Historic buildings in the Tampa Bay Area are experiencing a renaissance as new investors dive into the process of restoration and renovation that promises a whole new purpose.
Many of these buildings have stood dormant for decades and are primed for their next owners to breathe new life into them. Meanwhile, other buildings are undergoing updates to bring them up to speed to today’s needs and city codes. All are being repurposed with the common mission of preserving the past while adapting for the future.
Several projects in the Tampa area are seeing old, long-vacant properties being reimagined as new beacons of residential, commercial, and educational opportunity.
Below are a few examples.
Remembering the Moseleys and the Jacksons
Sitting secluded in a wooded enclave off a Brandon artery is the Moseley House, just waiting for an opportunity to share its story with the world. It was built by the Moseley family in 1886 and until recently served as the home for that clan of Brandon pioneers.
The last member of the family, Julia Winifred Moseley, died on August 9, 2020, at the age of 101. But before she passed away, she had the foresight to create a trust to protect the 15-acre property and its various structures from surrounding development. Her mission was for the property to be used in a way that enriches the community.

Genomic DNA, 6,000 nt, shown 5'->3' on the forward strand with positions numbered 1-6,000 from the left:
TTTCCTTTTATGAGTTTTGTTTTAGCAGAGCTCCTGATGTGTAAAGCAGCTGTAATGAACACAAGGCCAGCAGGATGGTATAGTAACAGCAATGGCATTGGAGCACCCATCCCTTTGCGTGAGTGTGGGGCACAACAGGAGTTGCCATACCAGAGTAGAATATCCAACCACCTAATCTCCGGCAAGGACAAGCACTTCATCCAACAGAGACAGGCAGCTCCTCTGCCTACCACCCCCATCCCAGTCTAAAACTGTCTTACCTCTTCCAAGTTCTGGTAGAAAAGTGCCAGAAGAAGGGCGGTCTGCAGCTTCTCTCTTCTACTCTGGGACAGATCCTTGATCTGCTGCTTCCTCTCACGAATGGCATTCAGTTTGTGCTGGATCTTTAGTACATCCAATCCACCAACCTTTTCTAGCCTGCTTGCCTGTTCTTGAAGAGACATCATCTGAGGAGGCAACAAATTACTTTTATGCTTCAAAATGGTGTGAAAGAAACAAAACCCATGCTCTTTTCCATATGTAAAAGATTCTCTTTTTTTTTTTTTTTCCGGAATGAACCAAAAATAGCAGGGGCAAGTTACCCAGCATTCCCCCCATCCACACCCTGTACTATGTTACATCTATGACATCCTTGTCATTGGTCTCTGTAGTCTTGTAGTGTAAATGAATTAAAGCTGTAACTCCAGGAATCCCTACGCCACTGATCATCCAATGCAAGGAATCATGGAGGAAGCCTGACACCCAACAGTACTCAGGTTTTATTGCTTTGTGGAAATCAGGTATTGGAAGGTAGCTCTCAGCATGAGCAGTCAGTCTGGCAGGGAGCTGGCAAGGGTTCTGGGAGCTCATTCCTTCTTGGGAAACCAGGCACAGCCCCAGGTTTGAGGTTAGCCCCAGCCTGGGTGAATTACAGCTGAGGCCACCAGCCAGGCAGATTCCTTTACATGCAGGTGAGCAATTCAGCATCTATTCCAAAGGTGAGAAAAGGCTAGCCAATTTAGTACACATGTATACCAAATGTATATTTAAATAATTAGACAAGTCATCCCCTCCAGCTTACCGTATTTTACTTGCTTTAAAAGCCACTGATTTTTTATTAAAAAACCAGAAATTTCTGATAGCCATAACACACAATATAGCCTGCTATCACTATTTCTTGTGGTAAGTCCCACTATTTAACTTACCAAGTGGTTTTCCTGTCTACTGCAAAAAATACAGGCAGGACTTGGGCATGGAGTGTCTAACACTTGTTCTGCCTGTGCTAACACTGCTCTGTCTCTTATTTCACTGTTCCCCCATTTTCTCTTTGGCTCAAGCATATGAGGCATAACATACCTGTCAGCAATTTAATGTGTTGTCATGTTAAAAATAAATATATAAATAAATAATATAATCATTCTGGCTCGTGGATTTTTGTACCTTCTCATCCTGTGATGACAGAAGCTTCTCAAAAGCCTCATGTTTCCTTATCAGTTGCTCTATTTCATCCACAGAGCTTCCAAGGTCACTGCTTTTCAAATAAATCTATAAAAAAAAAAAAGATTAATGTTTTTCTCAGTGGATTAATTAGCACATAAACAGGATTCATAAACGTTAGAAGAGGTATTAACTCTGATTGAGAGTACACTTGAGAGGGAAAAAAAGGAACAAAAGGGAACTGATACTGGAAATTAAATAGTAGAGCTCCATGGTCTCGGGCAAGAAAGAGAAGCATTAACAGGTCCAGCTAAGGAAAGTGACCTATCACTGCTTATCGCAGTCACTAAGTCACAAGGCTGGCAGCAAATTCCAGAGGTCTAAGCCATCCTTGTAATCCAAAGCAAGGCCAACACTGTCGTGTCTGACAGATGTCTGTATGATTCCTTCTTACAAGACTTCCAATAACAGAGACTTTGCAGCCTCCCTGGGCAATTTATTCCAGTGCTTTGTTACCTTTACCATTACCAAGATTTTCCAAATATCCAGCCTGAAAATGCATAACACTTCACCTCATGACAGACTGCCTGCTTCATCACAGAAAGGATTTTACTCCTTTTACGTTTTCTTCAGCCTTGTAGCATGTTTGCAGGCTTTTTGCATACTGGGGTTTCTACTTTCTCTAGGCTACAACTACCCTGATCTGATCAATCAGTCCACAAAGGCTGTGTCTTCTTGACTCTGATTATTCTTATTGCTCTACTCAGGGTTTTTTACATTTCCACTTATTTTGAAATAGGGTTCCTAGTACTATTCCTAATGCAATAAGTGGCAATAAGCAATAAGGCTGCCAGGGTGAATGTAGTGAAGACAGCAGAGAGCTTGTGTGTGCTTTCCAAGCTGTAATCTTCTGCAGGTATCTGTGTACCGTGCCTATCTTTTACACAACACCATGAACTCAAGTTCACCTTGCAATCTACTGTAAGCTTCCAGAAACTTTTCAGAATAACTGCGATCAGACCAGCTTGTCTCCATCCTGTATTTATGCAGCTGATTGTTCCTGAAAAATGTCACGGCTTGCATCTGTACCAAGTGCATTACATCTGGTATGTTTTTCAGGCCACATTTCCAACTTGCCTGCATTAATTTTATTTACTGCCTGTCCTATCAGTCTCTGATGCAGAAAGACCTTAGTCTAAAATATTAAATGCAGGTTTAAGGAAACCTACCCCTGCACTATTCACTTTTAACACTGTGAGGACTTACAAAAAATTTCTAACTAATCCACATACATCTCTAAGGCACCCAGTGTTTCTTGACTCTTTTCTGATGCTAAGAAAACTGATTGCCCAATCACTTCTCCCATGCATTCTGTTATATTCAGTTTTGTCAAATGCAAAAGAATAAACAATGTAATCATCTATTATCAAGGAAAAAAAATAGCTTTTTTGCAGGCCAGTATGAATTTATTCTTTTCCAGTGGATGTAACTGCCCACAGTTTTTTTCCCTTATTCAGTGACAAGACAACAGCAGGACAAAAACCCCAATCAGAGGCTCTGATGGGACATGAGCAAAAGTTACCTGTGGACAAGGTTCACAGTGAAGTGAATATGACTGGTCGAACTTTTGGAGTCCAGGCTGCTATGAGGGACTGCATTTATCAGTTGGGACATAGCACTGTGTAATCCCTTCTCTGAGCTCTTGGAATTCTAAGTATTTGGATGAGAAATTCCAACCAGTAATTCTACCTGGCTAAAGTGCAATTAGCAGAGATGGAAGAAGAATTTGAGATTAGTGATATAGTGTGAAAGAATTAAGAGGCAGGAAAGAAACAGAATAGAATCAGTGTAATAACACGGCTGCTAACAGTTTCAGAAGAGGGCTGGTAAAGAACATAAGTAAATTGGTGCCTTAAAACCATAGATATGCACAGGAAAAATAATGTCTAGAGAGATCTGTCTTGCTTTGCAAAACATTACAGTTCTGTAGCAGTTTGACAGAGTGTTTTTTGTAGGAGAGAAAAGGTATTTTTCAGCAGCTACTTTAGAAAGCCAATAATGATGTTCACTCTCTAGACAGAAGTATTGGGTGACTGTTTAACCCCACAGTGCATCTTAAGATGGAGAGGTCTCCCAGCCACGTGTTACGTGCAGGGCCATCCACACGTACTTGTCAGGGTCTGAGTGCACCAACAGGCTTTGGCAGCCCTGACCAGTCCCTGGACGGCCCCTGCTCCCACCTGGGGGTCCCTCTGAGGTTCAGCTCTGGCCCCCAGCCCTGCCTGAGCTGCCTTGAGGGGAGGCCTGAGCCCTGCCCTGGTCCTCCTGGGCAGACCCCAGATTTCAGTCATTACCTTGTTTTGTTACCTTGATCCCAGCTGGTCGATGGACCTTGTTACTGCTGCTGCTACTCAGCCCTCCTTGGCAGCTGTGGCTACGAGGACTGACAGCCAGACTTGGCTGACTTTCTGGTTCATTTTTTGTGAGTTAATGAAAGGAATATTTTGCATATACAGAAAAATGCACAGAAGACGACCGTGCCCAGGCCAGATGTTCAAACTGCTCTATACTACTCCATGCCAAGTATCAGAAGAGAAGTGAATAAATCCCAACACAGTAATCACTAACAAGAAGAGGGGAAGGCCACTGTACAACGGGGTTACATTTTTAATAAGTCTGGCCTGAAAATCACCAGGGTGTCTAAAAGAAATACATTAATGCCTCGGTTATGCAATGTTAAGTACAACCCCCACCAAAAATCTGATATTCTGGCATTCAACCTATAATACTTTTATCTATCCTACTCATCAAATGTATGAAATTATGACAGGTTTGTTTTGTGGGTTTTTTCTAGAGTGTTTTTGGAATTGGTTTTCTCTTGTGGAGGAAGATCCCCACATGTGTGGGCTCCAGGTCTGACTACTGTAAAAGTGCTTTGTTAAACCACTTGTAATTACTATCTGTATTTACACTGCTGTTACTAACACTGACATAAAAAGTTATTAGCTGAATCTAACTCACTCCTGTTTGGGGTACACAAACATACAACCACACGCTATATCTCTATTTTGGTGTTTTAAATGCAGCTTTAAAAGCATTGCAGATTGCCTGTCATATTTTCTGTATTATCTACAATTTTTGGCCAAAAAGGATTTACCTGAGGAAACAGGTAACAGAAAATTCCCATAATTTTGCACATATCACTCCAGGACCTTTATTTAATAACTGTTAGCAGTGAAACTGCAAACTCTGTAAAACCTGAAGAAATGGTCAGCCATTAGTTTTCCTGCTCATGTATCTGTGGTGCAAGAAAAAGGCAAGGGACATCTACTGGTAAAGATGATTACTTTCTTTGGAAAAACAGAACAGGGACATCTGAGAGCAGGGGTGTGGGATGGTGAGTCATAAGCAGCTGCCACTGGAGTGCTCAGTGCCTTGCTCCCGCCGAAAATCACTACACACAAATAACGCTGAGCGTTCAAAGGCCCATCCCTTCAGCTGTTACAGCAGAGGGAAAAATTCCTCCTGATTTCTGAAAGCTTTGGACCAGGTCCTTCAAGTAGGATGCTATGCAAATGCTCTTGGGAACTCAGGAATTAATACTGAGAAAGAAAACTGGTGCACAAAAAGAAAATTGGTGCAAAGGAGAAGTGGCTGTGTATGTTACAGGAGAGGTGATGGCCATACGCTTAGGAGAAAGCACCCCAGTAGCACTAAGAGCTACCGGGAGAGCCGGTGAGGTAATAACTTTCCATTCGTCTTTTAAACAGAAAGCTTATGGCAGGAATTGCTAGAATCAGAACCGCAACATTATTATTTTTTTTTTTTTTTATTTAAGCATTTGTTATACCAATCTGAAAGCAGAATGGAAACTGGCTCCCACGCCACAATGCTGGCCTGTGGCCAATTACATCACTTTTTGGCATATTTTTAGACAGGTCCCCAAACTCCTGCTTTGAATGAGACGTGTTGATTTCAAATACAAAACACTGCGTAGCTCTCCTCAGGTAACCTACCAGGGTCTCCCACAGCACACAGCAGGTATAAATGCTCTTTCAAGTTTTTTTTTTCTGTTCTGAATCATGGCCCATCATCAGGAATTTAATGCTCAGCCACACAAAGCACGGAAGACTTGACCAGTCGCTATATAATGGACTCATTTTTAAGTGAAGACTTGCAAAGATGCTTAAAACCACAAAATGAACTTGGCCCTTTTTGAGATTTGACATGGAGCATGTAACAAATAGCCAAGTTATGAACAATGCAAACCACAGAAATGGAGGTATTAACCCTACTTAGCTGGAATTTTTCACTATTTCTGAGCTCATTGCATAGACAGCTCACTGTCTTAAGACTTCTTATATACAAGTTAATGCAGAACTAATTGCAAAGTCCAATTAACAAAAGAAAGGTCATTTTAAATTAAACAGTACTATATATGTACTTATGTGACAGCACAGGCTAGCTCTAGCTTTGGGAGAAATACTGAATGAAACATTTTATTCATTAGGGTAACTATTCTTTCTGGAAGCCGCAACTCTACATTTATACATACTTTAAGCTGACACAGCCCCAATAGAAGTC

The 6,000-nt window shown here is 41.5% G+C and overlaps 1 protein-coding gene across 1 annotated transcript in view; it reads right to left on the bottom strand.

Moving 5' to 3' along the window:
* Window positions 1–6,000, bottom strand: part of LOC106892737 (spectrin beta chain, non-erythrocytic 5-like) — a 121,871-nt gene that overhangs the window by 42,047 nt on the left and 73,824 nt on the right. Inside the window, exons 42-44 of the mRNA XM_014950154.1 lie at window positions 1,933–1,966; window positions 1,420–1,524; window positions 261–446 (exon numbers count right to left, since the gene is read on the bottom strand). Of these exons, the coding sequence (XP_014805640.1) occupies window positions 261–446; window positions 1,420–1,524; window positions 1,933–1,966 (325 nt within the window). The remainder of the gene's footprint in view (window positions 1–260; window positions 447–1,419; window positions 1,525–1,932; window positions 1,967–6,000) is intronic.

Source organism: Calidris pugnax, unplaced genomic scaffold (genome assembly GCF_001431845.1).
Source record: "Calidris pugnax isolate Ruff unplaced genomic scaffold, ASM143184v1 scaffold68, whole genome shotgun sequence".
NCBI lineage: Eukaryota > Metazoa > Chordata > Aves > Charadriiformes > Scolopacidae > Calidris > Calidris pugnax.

It’s a mission that Dr. Lori Collins of the University of South Florida Libraries Digital Heritage and Humanities Collections
(USF DHHC) lovingly takes to heart. She and her team of three-dimensional specialists, archaeologists, environmental scientists, geographers, and college students are taking great pains to photograph, measure, and catalog each building and every artifact at the Moseley property.
The goal is to create a digital record of the premises as plans materialize on how to best preserve this Brandon landmark true to Moseley’s wishes.
“It’s almost like forensics for buildings,” explains Collins of the laser-enabled digitizing process that is building a precise virtual picture of the Moseley spread. “It’s like taking a CT scan of a building, visually slicing through walls and other structures so we can get a better idea on what’s inside.”
The innovative three-dimensional mapping technologies are helping USF Libraries create a schematic not just for the purposes of stabilizing the buildings but also to help convey a story about the historic structures to educate the public.
“With this information, a person can tell a better story about a historical structure,'' Collins says. "Those with virtual reality equipment can explore these historic places, too.”
Among the other historic places in Tampa that USF DHHC is archiving are the Tampa Theatre and Columbia Restaurant, two landmarks with intricate historical details that could prove irreplaceable if damaged or destroyed.